The California Supreme Court appeared inclined Wednesday to uphold the legality of forced furloughs for more than 200,000 state employees, a measure that saved the state more than $1 billion but that infuriated labor unions and inundated the courts with lawsuits.
Members of the state high court, meeting for oral argument in San Francisco, indicated through their questions that the furloughs that began in February 2009 were likely to be ruled legal even though the governor may have lacked unbridled authority to order them.
Such a ruling would save the state from reimbursing workers for the unpaid days off but still limit the authority of future governors to furlough workers without legislative approval.
State employees have filed more than 30 lawsuits challenging the furloughs, and lower courts have been divided over their legality. The governor has used furloughs as a bargaining chip in employee negotiations. Six labor units already have agreed to pension cuts, partly in exchange for immunity from furloughs.
In the cases before the court, Schwarzenegger had ordered workers to take mandatory unpaid days off beginning in February 2009, as the state was running out of cash, through June 2010. Schwarzenegger began furloughing workers again in August to conserve cash during a budget impasse that has dragged 10 weeks into the new fiscal year.
An attorney for Schwarzenegger told the court that the governor has unilateral authority to order unpaid furloughs because of his status as the state’s chief executive officer.
Justice Joyce L. Kennard noted the court might disagree but still decide that the Legislature “approved of the furloughs” when it passed a revised budget in early 2009 that reflected the specific amount in savings they were projected to bring.
Justice Ming W. Chin appeared to agree. “They could have done this as implicit approval of the furloughs,” he said.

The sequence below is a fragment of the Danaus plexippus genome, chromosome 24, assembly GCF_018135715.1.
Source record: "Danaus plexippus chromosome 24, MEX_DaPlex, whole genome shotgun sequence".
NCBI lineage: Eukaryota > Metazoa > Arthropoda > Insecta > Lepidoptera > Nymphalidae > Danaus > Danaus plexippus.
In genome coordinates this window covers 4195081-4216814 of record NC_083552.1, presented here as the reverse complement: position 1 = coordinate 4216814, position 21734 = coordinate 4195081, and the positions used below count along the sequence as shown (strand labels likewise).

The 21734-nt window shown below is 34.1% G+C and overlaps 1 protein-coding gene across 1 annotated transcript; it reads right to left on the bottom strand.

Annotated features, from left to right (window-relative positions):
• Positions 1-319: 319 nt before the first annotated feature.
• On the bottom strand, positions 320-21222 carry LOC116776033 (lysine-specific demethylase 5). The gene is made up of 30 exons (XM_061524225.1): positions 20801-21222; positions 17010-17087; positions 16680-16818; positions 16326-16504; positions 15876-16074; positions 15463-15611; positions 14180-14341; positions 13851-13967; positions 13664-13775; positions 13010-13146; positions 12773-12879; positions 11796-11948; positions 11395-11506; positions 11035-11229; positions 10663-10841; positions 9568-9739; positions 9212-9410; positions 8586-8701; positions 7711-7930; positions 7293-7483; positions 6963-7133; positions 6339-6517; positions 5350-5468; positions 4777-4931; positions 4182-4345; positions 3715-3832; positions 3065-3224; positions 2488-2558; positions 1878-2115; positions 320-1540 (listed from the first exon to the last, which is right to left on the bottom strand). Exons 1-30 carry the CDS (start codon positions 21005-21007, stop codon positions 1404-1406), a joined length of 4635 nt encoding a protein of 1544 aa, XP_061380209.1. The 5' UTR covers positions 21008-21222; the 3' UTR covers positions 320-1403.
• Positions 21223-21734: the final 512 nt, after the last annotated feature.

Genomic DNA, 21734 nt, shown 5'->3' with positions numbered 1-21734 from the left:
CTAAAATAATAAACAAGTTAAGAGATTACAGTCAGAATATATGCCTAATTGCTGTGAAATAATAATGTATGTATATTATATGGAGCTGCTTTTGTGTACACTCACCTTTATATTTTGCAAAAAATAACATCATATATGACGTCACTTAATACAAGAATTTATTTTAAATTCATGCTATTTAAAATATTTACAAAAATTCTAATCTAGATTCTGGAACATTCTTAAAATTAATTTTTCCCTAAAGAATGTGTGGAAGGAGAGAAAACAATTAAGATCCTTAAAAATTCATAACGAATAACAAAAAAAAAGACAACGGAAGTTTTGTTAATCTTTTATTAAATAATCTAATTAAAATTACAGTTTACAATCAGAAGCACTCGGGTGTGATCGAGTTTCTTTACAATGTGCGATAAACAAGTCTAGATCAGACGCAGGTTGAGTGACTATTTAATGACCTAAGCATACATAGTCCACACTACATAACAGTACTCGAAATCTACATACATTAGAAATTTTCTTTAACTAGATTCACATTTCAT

Lawyers for state employees argued that the governor was authorized only to lay off workers, freeze hiring or negotiate for furloughs.
“He has all these options that are lawful,” argued Patrick J. Whalen, representing one of the employee groups. “He chose the one that was unlawful.”
Chief Justice Ronald M. George questioned why labor would accept the governor’s authority to lay off but not to furlough, “a less drastic measure.”
Chin also appeared troubled by the contention that layoffs would have been less problematic. The amount saved by furloughs would have required tens of thousands of layoffs, and the savings would not have been immediate, a lawyer for Schwarzenegger said.
“Are you really arguing that furloughs are not less drastic than laying off tens of thousands” of employees, Chin asked an employee lawyer.
Whatever the court decides, the financial impact is likely to be felt by the courts as well as the rest of state government. All seven members of the state high court and most of the state’s judges voluntarily cut their pay by one day a month from September 2009 to June 2010, and many court employees continued to be furloughed.
In another case, the court appeared skeptical of arguments that Schwarzenegger lacked the authority to cut nearly $500 million in health and welfare spending from the state budget in 2009.
Opponents of the cuts contended that governors could use line-item vetoes only to eliminate new spending. Schwarzenegger further cut budget appropriations that the Legislature had already trimmed.
Decisions in both the furlough and the veto cases are expected within 90 days.
Times staff writers Evan Halper and Shane Goldmacher contributed to this report.